EXTREME WEATHER

Deadly La. flooding and its links to climate change, explained

A steady rain fell for 39 straight hours in southern Louisiana, beginning Thursday. When the deluge let up Saturday, six people had died. More than 20,000 were rescued from rooftops, homes and cars, according to the Office of the Governor. Some 11,344 people are in public shelters.

Everybody in Baton Rouge knows somebody whose home got flooded, said resident Barry Keim, a professor at Louisiana State University and the state climatologist, who had himself helped rescue a stranded colleague.

"This is one of the events where, no matter how much coverage you give it, much like Hurricane Katrina, it's not fully capturing just how devastated the region actually is," Keim said. "This is a pretty big deal, many, many, many homes flooded; it is hard to capture that in any one scope of a camera. It's worse than it appears on television."

President Obama declared a major disaster in the parishes of East Baton Rouge, Livingston, St. Helena and Tangipahoa.

The weather event, by all accounts, is unprecedented in living memory and caught people unawares. ClimateWire examines just how unusual it was and helps untangle the flood's links to climate change.

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1. How did this storm system develop?

The components of the perfect storm lined up early last week, said Michael Musher, a meteorologist with the National Weather Service in College Park, Md. The jet stream, the master controller of so much weather in the United States, straddled the U.S.-Canada border and created a large dome of high pressure over the East Coast. Meanwhile, a broad swath of low pressure generated over Florida. Were it not for the dome, it might have flowed north. Instead, it meandered along the Gulf Coast and parked above Baton Rouge for four days, long enough to wreak havoc.

"Since it had nowhere to go, it just sat and spun and produced quite a bit of heavy rainfall," Musher said.

2. Why was there so much rain?

The system had all the ingredients of a tropical storm or a hurricane, except the winds and a name. Like a hurricane, the swirling storm was deeply embedded in an atmospheric column pregnant with moisture from the Gulf of Mexico, Keim said. Right before the system arrived, humidity levels in the region were skyrocketing, he said. The storm squeezed the moisture out, turned it to condensation and returned it to the ground as rain.

"This time of year, heat and humidity is very common across the Deep South," Musher added.

3. What records were broken?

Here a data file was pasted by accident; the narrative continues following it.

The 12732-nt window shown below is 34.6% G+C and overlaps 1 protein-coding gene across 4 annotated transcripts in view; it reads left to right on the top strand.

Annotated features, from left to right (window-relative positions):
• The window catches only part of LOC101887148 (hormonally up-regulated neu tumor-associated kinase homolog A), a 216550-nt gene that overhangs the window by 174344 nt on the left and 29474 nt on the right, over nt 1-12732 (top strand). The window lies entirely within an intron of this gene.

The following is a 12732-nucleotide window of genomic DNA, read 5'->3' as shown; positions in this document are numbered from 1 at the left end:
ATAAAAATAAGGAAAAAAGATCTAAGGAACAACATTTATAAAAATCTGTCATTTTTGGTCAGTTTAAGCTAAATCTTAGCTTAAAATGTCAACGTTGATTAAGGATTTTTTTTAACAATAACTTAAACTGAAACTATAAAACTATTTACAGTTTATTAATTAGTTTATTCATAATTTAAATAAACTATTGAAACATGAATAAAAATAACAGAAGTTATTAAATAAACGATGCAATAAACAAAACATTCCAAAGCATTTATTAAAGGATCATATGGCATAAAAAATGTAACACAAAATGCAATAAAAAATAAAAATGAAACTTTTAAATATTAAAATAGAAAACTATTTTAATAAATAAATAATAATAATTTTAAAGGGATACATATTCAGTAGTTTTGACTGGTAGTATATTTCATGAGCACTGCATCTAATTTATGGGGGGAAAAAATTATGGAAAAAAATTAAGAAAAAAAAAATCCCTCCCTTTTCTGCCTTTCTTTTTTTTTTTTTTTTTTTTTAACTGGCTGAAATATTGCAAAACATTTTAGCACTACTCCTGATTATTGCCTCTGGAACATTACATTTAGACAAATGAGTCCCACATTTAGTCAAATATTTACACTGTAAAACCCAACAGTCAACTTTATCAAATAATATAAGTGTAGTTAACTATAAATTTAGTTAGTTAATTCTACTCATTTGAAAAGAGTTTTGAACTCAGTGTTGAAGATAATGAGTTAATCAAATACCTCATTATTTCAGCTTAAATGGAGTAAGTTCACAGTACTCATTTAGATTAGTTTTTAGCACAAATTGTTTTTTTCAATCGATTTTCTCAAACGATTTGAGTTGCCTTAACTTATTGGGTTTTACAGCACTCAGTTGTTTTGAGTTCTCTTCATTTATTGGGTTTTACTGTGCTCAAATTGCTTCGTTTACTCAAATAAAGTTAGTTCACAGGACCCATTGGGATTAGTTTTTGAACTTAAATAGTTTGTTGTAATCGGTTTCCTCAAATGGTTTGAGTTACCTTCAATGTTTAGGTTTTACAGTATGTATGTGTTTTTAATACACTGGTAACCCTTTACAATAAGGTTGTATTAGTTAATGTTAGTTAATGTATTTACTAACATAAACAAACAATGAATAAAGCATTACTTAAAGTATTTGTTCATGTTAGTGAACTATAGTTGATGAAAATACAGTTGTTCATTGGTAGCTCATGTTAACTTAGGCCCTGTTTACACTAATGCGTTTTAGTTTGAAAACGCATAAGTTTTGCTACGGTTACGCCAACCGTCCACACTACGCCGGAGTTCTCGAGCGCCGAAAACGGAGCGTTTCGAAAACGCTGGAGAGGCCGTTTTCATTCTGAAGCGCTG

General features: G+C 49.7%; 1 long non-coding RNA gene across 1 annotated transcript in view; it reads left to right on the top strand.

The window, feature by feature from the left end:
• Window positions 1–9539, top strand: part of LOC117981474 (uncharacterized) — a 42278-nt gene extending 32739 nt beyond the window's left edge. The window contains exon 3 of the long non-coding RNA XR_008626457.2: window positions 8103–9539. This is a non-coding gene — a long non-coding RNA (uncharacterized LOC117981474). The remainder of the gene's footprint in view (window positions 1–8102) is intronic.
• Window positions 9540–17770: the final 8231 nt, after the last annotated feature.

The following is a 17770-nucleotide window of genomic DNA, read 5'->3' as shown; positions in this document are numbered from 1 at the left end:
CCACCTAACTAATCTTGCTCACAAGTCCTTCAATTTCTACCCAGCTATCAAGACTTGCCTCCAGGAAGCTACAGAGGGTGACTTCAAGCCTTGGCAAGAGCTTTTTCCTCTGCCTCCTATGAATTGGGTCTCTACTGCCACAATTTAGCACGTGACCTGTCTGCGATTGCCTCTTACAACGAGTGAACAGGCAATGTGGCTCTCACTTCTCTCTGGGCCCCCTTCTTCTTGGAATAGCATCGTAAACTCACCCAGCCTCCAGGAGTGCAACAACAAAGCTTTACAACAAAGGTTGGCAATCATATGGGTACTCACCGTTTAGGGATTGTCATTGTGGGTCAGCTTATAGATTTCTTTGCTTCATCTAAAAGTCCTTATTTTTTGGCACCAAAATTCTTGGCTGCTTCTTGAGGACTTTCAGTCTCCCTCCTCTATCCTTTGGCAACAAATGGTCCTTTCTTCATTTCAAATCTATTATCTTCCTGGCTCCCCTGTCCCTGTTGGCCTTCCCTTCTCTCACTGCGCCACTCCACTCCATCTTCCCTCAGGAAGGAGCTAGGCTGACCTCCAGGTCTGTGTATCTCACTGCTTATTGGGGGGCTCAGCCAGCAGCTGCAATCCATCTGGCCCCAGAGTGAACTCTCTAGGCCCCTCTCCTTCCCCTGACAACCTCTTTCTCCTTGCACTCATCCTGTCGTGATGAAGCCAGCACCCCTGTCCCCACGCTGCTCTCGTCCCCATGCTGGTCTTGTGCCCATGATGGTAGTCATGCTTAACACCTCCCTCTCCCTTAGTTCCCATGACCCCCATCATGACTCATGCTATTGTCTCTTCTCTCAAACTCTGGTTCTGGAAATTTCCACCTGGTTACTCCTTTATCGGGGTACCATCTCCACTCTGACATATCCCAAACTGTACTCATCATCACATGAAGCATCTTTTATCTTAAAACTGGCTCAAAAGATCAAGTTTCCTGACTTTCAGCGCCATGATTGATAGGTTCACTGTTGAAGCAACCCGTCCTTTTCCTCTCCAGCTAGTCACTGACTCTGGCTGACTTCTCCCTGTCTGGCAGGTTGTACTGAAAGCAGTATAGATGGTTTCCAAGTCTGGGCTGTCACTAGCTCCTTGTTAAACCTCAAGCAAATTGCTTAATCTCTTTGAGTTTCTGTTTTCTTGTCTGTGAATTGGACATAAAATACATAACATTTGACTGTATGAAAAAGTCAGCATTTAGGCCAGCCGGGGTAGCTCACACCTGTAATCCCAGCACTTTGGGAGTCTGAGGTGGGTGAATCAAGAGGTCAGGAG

The geography around the Amite River is flat, and the water moves slowly through an intricate network of streams and tributaries. When the Amite surged, water backed up tributaries and breached banks. The water will take a while to exit the system, Keim said.

A river gauge near the city of Denham Springs recorded a high-water mark of 46.2 feet, according to the U.S. Geological Survey, which has monitored the Amite River for at least 95 years. The previous record was set in 1983 when the river surface was 4.7 feet lower, said Frank Revitte, warning coordination meteorologist at NWS New Orleans/Baton Rouge.

"That's very significant," he said. "Normally you break a record by just a small amount, but that's a 4- to 5-foot difference; that is considerable."

Rainfall records were also set. At Livingston, 21.86 inches of rain fell over two days. The probability of that much rain in any given year in that locality is 0.1 percent. That makes this a once-in-a-1,000-year event. In New Iberia, the rains were a once-in-500-year event.

4. Why were people unprepared?

Baton Rouge, like much of the hot and humid Deep South, is no stranger to heavy rains. It has seen devastating floods, most recently in April 1983, when 50 hours of rain fell continuously, according to media reports from sources including The Advocate. People living close to the Amite River know to watch out.

Before the storm hit, weather forecasters knew that heavy rainfall was slated for the region and flood warnings were in effect, Revitte said. Still, most people did not expect floodwaters to enter homes that were on high ground, Keim said.

"When you haven't seen something before, you don't know what it is and how to respond to it," Keim said. "We get a lot of heavy rain here, and most people have been through big floods before. By virtue of that, people were caught off-guard."

5. What is the link to climate change?

The Louisiana storm was a freak event driven by the atmosphere and the ocean. At present, scientists do not know enough to attribute dynamic storms of this sort to climate change.

But broaden the focus a little, and some links appear. The frequency and intensity of heavy rainfall events have increased globally, said Kenneth Kunkel, a climate scientist at NOAA's National Centers for Environmental Information.

"Each decade, it has been higher than the previous decade, for about the last 30 to 40 years," he said.

Both the land and the oceans have been warming up, which has increased the amount of water vapor in the atmosphere, he said. The oceanic moisture feeds into the storms that form over land. It is likely that the storm in Baton Rouge last week produced more rainfall than it would have 40 years ago, Kunkel said.

But whether global warming made Louisiana storm more likely to occur is difficult to answer. Dynamic weather systems are governed by an element of randomness that has not yet been overwhelmed by climate change.

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